In this book, you will notice several features, one of which is adding a practice dialogue at the end of each chapter to encourage speaking. From my interactions with beginning students, I noticed that they like to practice speaking with Arabic native speakers but are shy or not confident enough or do not know how to reach them. The practice dialogue section is a venue for gaining confidence, where the speaker in the recording pauses during the dialogue, leaving lines for the student to complete orally and in writing. This allows the student to have a real conversation during the recorded dialogue.

In addition, you will find voweling on some of the words when first introduced to help in correctly reading them. From the second time onwards, the voweling disappears. Thus, students receive help the first time when they read the full voweling of the word, then encouragement to remember the correct pronunciation by more practice, while having a reference.

Voweling is somewhat rare in CA books because this is how Arabic native speakers read. However, I noticed that students have struggled with reading and practicing many words even after listening to them in the audio recording.  This is partially because many MSA books are heavily voweled. For some students studying MSA, switching to CA where the books have no vowels is unsettling. Thus, I have attempted to reach a middle ground between both approaches in this book where voweling is used only when a new word is introduced then disappears after its introduction.

 Transliteration is not employed because the target students of this book have had one year of Arabic or more and can read Arabic script.

One final feature is having hyperlinks to resources, including more information about cultural items and songs. For songs in particular, I am not expecting the students to fully understand what is being said, but the exposure to the language can gradually lead to fluency, increase interest in the Arabic culture, and provide chances to listen to different speakers’ intonation and terminology.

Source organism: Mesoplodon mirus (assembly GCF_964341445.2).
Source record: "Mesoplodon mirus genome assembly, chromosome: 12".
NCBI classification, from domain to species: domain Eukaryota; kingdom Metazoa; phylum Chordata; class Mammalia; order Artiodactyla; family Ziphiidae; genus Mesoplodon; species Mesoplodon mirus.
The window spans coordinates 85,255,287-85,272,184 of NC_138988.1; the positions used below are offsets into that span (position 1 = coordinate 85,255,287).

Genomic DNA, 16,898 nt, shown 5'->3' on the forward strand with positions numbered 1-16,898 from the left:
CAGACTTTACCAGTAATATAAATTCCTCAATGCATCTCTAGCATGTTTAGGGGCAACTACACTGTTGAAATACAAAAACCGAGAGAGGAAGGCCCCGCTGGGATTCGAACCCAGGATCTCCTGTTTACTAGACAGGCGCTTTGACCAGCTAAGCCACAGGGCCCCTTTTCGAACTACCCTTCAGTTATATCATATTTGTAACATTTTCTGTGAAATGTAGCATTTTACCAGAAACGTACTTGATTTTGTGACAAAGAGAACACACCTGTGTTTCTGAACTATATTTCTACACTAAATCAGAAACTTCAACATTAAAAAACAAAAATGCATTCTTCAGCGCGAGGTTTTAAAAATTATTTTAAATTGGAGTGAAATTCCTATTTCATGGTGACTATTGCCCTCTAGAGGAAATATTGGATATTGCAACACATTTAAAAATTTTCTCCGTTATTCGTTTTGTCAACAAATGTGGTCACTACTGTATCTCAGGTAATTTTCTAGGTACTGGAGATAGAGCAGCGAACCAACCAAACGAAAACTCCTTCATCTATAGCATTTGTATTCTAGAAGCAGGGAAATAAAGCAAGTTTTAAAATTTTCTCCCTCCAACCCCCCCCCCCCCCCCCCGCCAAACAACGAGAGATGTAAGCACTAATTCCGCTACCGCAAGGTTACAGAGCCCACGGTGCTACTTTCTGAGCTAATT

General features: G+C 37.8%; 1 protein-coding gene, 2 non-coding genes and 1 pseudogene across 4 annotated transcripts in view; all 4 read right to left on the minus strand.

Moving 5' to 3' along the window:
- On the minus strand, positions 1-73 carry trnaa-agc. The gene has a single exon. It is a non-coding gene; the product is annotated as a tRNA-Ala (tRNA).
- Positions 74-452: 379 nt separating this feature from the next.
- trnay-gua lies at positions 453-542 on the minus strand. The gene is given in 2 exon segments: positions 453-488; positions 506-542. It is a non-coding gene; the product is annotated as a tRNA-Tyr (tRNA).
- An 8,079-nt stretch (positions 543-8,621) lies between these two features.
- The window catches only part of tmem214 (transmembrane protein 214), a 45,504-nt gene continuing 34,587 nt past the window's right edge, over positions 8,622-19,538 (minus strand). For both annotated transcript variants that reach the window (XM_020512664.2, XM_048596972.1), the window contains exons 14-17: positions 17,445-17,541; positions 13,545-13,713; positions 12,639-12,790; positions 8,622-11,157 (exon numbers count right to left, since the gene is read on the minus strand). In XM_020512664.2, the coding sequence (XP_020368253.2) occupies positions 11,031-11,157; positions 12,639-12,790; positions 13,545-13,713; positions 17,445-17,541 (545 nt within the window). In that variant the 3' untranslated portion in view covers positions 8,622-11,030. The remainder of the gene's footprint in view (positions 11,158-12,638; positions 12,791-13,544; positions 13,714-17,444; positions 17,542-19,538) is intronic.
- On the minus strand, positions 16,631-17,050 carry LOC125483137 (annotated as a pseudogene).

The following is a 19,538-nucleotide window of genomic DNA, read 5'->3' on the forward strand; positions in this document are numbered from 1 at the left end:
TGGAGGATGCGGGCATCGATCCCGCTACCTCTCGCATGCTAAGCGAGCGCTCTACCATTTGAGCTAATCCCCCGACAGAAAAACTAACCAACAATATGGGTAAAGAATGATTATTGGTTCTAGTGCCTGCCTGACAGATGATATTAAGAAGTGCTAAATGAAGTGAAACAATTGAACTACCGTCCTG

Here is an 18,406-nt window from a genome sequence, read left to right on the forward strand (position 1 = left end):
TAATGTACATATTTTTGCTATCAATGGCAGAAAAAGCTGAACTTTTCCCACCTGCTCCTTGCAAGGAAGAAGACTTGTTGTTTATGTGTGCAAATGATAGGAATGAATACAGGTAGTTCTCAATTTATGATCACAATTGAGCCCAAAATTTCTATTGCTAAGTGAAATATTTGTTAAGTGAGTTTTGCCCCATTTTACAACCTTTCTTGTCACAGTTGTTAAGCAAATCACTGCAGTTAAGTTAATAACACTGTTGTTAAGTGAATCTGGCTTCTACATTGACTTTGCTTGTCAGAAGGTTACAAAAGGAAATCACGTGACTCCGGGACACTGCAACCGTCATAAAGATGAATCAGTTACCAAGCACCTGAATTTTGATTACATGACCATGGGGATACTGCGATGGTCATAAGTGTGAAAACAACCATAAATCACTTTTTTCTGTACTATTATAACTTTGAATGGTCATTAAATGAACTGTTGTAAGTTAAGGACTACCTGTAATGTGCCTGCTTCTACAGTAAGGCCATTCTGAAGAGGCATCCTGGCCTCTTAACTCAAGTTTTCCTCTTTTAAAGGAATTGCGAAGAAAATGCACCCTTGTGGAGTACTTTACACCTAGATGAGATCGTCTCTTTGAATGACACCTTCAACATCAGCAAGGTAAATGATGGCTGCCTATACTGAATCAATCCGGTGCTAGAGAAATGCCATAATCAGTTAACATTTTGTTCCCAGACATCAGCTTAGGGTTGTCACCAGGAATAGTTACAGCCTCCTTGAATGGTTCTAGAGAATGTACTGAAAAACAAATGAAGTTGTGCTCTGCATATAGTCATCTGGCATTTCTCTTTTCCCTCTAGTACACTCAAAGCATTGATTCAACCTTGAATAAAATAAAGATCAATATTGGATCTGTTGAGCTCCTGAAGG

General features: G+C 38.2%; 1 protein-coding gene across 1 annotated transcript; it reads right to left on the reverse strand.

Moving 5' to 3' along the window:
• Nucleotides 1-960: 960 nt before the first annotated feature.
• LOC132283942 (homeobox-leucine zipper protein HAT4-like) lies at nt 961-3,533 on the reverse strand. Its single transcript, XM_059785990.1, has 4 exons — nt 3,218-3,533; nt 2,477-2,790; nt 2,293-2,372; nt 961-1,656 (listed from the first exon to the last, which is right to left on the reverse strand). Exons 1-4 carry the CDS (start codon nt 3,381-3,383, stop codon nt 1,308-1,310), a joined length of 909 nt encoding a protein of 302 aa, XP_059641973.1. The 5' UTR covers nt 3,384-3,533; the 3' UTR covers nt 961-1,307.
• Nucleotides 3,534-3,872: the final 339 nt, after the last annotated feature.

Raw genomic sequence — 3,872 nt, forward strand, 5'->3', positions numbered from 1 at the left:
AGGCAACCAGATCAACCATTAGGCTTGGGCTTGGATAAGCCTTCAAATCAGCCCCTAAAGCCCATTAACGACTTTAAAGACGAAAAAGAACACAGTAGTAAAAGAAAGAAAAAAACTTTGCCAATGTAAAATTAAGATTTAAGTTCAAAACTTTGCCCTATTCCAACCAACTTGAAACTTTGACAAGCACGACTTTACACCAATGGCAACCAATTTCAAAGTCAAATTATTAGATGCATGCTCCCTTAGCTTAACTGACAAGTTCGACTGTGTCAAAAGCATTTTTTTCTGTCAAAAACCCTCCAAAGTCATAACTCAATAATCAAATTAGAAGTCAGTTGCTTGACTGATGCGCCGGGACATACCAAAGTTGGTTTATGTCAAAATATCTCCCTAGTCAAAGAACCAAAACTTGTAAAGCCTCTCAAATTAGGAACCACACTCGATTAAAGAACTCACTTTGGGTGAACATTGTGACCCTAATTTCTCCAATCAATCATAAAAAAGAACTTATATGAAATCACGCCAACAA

Since I grew up in Cairo, this book introduces the Cairene Egyptian dialect; however, it also explains commonly used expressions in the Levant (Jordan, Syria, Lebanon, Palestine, and Israel). The goal is to introduce students to more varieties, allowing them to choose which dialect to specialize in and still be able to communicate with Arabic speakers. Although this book does not introduce Gulf dialects, many of the expressions and terms are frequently used in most of the Arab world, and many are derived from MSA.

I sincerely hope that this book will benefit students of Arabic at PSU and elsewhere, reduce their textbook expenses, and help them improve their CA speaking. I also hope that the dialogues (recorded by PSU students of Arabic) will be enjoyable for learners and provide successful examples for others to follow.

This book will be used in classes and the wider online audience. I welcome suggestions and comments to improve the content and format in future editions.

Learning outcomes:

On completion of this book, the students will be able to:

  • Differentiate between MSA and CA (particularly Egyptian)
  • Navigate predictable social situations in CA including:
    • Greetings in formal and informal settings
    • Asking questions and making requests
    • Expressing themselves in the present, future and past in CA
    • Using negation in the present
    • Accepting and rejecting invitations